Written as an editorial commentary regarding Monday et al. Characteristics, Clinical Course, and Outcomes of Veterans Admitted With Covid-19 in Detroit, Michigan pages 342–348 of the Journal.
The first cases of disease caused by novel coronavirus-19 (COVID-19) in the United States were detected in January 2020 and quickly led to a few large clusters throughout the country. As with most new outbreaks, limited information regarding symptomatology, treatment, and outcomes is available aside from a few large epicenters. Recommendations are frequently anecdotal or expert opinion at best. Decisions are made on our limited understanding of the available science. Manuscripts such as those from Monday et al1 may not be groundbreaking but are nevertheless important to the contribution of our overall knowledge, as well as to help define characteristics of local populations. At the time of the writing, these data helped solidify the presenting characteristics of their local patient population. It also helped to define the mortality of those patients before reasonable treatment strategies were utilized. Analyses such as these help identify variances geographically and between specific patient cohorts, in this case, elderly hospitalized veterans, where previously available characteristics may not fit.
The challenges we face are analyzing and interpreting the onslaught of information. Ascertaining the significance, never mind the quality, of the data is difficult. Since the initial reports of respiratory disease caused by SARS-CoV-2, association has been reported from vascular to neurologic complications. Various inflammatory markers have been proposed to determine severity and progression of disease. Antivirals, antiretrovirals, immune modulators, and anti-inflammatories have been proposed and used as therapeutics. Mechanisms of CoV-2’s variable pathogenesis have been suggested. Therapeutics and testing perpetuated by endorsement-based limited data by government, practitioners, and public compromise the clarity of science. Recommendations and authorizations have been made and retracted within weeks. Presently, there are still limited data as to the safety and efficacy of immune modulators, convalescent plasma, and any number of other agents that are being used off-label or with an emergency use authorization, and emergency use authorization functionally delays active data collection crucial to the contribution of knowledge. Out of our sense of duty to our patients, there is a desire to do what is thought to be best, and in time of crises, this may lead to practice that has not been proven, but gives us satisfaction that we are doing something. Pandemic or not, it is critical to be vigilant and to recognize patterns and characteristics, as was done by Monday et al. We must critically analyze reports and studies that we encounter for the sake of science and as a duty to our patients so that we can educate our patients and our peers and not perpetuate premature claims.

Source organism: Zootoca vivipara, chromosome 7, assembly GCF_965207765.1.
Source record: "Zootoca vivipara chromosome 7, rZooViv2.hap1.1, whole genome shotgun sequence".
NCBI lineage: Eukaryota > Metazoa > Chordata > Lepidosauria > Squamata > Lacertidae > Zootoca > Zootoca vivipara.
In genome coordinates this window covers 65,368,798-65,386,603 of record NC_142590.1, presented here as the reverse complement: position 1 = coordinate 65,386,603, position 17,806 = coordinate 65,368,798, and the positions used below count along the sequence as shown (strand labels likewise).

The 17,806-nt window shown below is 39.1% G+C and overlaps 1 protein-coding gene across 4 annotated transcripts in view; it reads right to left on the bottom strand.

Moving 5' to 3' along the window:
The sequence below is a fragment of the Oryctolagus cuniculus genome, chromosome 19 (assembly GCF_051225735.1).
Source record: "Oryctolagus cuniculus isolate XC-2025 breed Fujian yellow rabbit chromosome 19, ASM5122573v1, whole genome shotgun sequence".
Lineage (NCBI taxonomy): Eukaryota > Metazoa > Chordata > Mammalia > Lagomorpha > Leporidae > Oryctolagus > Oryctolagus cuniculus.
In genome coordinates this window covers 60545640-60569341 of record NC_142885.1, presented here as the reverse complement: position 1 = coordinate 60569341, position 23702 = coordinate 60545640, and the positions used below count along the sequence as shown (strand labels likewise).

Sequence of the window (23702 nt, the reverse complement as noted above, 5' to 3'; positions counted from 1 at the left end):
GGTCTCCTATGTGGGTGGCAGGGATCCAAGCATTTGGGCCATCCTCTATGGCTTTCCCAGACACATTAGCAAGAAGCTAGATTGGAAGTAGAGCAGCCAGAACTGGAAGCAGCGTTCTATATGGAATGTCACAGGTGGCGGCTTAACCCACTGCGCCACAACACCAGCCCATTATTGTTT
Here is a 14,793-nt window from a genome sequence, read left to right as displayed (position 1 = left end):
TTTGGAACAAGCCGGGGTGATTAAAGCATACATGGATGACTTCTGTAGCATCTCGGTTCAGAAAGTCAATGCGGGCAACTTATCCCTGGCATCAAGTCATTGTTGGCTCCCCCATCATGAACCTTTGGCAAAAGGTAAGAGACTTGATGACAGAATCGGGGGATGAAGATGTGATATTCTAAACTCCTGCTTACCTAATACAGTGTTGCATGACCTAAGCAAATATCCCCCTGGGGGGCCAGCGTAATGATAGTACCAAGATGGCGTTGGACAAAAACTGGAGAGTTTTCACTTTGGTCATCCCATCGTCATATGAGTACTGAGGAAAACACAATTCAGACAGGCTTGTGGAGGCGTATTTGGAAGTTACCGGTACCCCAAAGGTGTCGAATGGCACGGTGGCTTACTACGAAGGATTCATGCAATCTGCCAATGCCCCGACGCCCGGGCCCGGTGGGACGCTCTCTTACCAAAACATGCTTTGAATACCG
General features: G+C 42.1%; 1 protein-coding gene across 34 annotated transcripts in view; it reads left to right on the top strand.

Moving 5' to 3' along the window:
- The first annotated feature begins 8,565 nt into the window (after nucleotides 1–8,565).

1. Monday LM, Abu-Heija A, Shatta M, et al. Characteristics, clinical course, and outcomes of veterans admitted with COVID-19 in Detroit, Michigan. Infect Dis Clin Pract